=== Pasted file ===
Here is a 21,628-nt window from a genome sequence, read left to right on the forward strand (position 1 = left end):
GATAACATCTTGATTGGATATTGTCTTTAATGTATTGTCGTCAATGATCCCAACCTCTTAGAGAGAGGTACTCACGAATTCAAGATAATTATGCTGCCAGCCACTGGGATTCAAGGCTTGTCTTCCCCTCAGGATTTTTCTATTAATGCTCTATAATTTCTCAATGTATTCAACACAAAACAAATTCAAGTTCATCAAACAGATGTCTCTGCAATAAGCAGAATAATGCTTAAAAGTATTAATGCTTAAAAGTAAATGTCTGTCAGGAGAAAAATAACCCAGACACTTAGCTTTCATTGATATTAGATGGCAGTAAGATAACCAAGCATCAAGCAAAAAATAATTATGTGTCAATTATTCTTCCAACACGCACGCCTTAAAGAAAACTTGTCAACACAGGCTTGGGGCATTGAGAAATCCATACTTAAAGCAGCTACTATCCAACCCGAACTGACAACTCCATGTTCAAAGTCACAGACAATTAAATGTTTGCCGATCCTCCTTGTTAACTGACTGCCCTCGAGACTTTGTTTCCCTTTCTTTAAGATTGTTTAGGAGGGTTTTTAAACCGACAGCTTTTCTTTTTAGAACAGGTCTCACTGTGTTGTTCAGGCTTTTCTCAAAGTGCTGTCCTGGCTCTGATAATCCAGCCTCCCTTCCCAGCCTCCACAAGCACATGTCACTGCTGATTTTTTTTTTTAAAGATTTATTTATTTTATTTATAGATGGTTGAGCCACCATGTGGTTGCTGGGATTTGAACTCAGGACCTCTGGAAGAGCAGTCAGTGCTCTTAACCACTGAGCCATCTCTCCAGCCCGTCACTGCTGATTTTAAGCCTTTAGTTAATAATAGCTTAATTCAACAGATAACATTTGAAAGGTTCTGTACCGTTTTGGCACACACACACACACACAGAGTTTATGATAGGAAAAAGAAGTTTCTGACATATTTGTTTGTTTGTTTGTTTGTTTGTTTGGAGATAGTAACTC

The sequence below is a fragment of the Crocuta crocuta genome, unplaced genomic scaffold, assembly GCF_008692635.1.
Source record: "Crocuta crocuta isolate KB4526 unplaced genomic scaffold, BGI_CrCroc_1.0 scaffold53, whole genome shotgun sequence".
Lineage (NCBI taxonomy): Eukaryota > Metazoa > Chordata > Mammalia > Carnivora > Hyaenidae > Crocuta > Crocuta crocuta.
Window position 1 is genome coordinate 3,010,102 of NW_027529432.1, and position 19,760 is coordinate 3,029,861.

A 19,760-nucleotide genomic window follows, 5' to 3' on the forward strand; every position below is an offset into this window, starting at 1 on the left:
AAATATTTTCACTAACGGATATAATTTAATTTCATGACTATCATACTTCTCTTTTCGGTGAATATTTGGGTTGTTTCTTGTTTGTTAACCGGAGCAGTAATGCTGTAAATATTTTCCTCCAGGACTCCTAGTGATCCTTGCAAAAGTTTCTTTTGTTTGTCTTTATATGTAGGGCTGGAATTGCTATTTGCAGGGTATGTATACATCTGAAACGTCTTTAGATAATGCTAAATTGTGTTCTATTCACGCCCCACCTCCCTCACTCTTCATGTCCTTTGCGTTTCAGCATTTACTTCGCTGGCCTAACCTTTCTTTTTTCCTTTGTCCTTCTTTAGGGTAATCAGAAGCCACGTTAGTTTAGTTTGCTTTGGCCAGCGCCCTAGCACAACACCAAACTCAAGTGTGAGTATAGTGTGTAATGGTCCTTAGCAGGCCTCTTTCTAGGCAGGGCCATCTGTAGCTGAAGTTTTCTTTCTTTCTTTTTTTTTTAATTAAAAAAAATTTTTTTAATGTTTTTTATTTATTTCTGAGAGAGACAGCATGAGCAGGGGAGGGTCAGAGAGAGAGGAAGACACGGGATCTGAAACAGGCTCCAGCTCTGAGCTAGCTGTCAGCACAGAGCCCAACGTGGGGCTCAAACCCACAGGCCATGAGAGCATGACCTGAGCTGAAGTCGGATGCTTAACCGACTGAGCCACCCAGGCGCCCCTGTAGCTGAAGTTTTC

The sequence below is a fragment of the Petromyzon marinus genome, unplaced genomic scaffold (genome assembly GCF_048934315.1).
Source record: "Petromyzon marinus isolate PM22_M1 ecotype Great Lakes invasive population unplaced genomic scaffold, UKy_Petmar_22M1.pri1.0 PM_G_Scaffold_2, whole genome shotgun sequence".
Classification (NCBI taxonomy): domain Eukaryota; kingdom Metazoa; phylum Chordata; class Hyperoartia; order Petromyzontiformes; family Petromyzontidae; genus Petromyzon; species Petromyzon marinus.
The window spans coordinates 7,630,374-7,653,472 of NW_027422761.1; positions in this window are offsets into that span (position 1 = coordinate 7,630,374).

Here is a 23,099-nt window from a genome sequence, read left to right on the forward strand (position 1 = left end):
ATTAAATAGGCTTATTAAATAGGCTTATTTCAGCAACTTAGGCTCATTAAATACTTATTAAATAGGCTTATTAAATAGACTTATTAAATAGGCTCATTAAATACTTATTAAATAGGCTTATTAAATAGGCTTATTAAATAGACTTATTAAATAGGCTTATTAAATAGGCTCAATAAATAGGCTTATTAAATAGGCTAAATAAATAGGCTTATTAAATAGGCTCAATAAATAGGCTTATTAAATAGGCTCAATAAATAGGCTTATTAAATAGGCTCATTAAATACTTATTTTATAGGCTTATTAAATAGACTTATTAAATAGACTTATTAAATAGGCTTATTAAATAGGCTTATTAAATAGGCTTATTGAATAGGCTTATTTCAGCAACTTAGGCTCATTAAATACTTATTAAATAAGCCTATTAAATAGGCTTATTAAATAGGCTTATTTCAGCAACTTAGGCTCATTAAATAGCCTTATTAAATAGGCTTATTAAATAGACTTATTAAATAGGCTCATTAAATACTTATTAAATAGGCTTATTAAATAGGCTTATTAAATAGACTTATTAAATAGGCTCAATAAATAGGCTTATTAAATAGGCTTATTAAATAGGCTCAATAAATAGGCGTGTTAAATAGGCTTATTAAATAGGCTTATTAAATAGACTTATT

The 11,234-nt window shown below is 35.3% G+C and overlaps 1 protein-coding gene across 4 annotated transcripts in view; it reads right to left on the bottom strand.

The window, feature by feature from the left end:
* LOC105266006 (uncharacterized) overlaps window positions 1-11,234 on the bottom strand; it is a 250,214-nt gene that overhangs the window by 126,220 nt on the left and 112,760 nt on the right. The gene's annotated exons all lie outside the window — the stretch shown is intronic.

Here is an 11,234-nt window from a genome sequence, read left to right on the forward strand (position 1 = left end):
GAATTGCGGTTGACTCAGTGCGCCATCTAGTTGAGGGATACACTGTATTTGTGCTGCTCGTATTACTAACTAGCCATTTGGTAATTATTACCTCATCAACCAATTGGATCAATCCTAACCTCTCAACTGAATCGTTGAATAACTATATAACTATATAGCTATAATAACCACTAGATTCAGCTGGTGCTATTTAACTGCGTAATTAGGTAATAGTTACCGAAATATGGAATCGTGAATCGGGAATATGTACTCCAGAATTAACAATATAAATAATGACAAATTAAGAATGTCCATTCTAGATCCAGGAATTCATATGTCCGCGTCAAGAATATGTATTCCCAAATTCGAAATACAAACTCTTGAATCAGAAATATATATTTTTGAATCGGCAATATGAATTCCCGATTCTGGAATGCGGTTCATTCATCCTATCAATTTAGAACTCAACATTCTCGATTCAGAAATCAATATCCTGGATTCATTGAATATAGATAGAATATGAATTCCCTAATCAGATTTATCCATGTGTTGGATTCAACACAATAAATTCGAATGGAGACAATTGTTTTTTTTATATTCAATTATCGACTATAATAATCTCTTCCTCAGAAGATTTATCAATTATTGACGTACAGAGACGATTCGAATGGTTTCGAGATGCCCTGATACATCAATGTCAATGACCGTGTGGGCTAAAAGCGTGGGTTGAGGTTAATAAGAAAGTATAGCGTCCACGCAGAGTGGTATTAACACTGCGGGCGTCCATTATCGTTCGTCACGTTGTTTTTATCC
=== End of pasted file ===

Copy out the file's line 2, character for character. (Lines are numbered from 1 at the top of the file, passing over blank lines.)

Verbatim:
GATAACATCTTGATTGGATATTGTCTTTAATGTATTGTCGTCAATGATCCCAACCTCTTAGAGAGAGGTACTCACGAATTCAAGATAATTATGCTGCCAGCCACTGGGATTCAAGGCTTGTCTTCCCCTCAGGATTTTTCTATTAATGCTCTATAATTTCTCAATGTATTCAACACAAAACAAATTCAAGTTCATCAAACAGATGTCTCTGCAATAAGCAGAATAATGCTTAAAAGTATTAATGCTTAAAAGTAAATGTCTGTCAGGAGAAAAATAACCCAGACACTTAGCTTTCATTGATATTAGATGGCAGTAAGATAACCAAGCATCAAGCAAAAAATAATTATGTGTCAATTATTCTTCCAACACGCACGCCTTAAAGAAAACTTGTCAACACAGGCTTGGGGCATTGAGAAATCCATACTTAAAGCAGCTACTATCCAACCCGAACTGACAACTCCATGTTCAAAGTCACAGACAATTAAATGTTTGCCGATCCTCCTTGTTAACTGACTGCCCTCGAGACTTTGTTTCCCTTTCTTTAAGATTGTTTAGGAGGGTTTTTAAACCGACAGCTTTTCTTTTTAGAACAGGTCTCACTGTGTTGTTCAGGCTTTTCTCAAAGTGCTGTCCTGGCTCTGATAATCCAGCCTCCCTTCCCAGCCTCCACAAGCACATGTCACTGCTGATTTTTTTTTTTAAAGATTTATTTATTTTATTTATAGATGGTTGAGCCACCATGTGGTTGCTGGGATTTGAACTCAGGACCTCTGGAAGAGCAGTCAGTGCTCTTAACCACTGAGCCATCTCTCCAGCCCGTCACTGCTGATTTTAAGCCTTTAGTTAATAATAGCTTAATTCAACAGATAACATTTGAAAGGTTCTGTACCGTTTTGGCACACACACACACACACAGAGTTTATGATAGGAAAAAGAAGTTTCTGACATATTTGTTTGTTTGTTTGTTTGTTTGTTTGGAGATAGTAACTC